Zinc (lb) 1.19 – 0.02 – 2.04%
West Texas Crude 52.85 – 0.50 – 0.94%
Brent Crude 60.80 – 1.19 – 1.92%
Iron Ore (t) futures 97.95 – 1.85 – 1.85%

Gold was once again the only bright light among commodities last night, if one can call it a commodity. Copper held up, but all about were further falls.

Talk of a Fed rate cut has rather offset the impact of an RBA rate cut as far as the currency is concerned. Typically, falling commodity prices are countered by a falling Aussie. Last night the Aussie jumped 0.6% to US$0.6976.


The SPI Overnight has provided a ray of hope in closing up 18 points or 0.3%.

Yesterday’s Australian company profits numbers for the March quarter disappointed. This was somewhat offset by inventory numbers, but inventory growth can be either a positive or negative sign.

Today we see the current account, including the terms of trade, and also April retail sales.

The Fed chair speaks tonight. Listen up.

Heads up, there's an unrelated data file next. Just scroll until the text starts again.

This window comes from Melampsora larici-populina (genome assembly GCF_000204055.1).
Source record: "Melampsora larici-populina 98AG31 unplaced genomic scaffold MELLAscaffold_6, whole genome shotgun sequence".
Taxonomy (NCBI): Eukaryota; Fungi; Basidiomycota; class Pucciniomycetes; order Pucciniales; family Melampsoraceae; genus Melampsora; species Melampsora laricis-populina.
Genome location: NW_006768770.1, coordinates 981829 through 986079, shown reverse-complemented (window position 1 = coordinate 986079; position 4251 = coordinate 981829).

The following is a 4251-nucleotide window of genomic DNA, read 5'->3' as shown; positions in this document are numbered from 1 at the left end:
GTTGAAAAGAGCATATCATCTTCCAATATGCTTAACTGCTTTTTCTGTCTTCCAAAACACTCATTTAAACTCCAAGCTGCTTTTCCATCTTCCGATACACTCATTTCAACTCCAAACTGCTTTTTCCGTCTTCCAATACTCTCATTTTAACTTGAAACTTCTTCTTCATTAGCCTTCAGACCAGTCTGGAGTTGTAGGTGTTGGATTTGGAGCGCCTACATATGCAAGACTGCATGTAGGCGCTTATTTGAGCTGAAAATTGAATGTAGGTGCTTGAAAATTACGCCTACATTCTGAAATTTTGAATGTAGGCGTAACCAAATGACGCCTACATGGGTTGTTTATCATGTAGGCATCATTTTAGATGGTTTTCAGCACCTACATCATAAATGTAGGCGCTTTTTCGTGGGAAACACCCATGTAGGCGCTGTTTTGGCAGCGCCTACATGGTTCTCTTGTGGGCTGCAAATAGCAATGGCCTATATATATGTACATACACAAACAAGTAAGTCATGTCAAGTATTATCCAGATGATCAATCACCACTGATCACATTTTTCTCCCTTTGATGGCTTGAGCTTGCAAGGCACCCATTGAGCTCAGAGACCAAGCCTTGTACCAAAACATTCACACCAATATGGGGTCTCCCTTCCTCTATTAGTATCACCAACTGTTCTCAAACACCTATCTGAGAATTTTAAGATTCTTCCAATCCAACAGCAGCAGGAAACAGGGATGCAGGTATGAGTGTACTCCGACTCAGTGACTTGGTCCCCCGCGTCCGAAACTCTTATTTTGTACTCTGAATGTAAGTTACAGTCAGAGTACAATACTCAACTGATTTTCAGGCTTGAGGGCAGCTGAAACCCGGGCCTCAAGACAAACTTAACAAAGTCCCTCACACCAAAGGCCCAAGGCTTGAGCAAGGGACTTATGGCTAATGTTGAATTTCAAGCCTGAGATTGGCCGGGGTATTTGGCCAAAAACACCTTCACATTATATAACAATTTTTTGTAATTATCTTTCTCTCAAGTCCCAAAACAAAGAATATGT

Incitec Pivot ((IPL)) goes ex-div.

The Australian share market over the past thirty days…

AMS ATOMOS Downgrade to Hold from Add Morgans
ANN ANSELL Downgrade to Neutral from Outperform Macquarie
BKL BLACKMORES Upgrade to Equal-weight from Underweight Morgan Stanley
BLD BORAL Downgrade to Underperform from Neutral Credit Suisse
CGC COSTA GROUP Upgrade to Add from Hold Morgans
Downgrade to Neutral from Outperform Macquarie
ECX ECLIPX GROUP Upgrade to Outperform from Neutral Credit Suisse
GNX GENEX POWER Upgrade to Speculative Buy from Hold Morgans
GUD G.U.D. HOLDINGS Downgrade to Neutral from Outperform Credit Suisse
IRE IRESS MARKET TECHN Downgrade to Hold from Accumulate Ord Minnett
LNK LINK ADMINISTRATION Downgrade to Neutral from Buy Citi
NWH NRW HOLDINGS Downgrade to Neutral from Buy Citi
SBM ST BARBARA Upgrade to Neutral from Underperform Credit Suisse
SIG SIGMA HEALTHCARE Upgrade to Neutral from Sell Citi
TLS TELSTRA CORP Downgrade to Hold from Accumulate Ord Minnett
Greg Peel

About Greg Peel

Greg Peel joined Macquarie Bank in 1986 and acquired trading experience in equities, currency, fixed income and commodities derivatives, ultimately being appointed director of equity derivatives trading. He later published In With The Smart Money (a plain English guide to the mysterious world of financial markets and derivatives) and acted as a consultant to boutique investment funds. In 2004 Greg joined FNArena as a contributing writer. He is now a director and principal of the company. Greg compliments the journalistic background of the FNArena team with lengthy experience as a financial markets proprietary trader.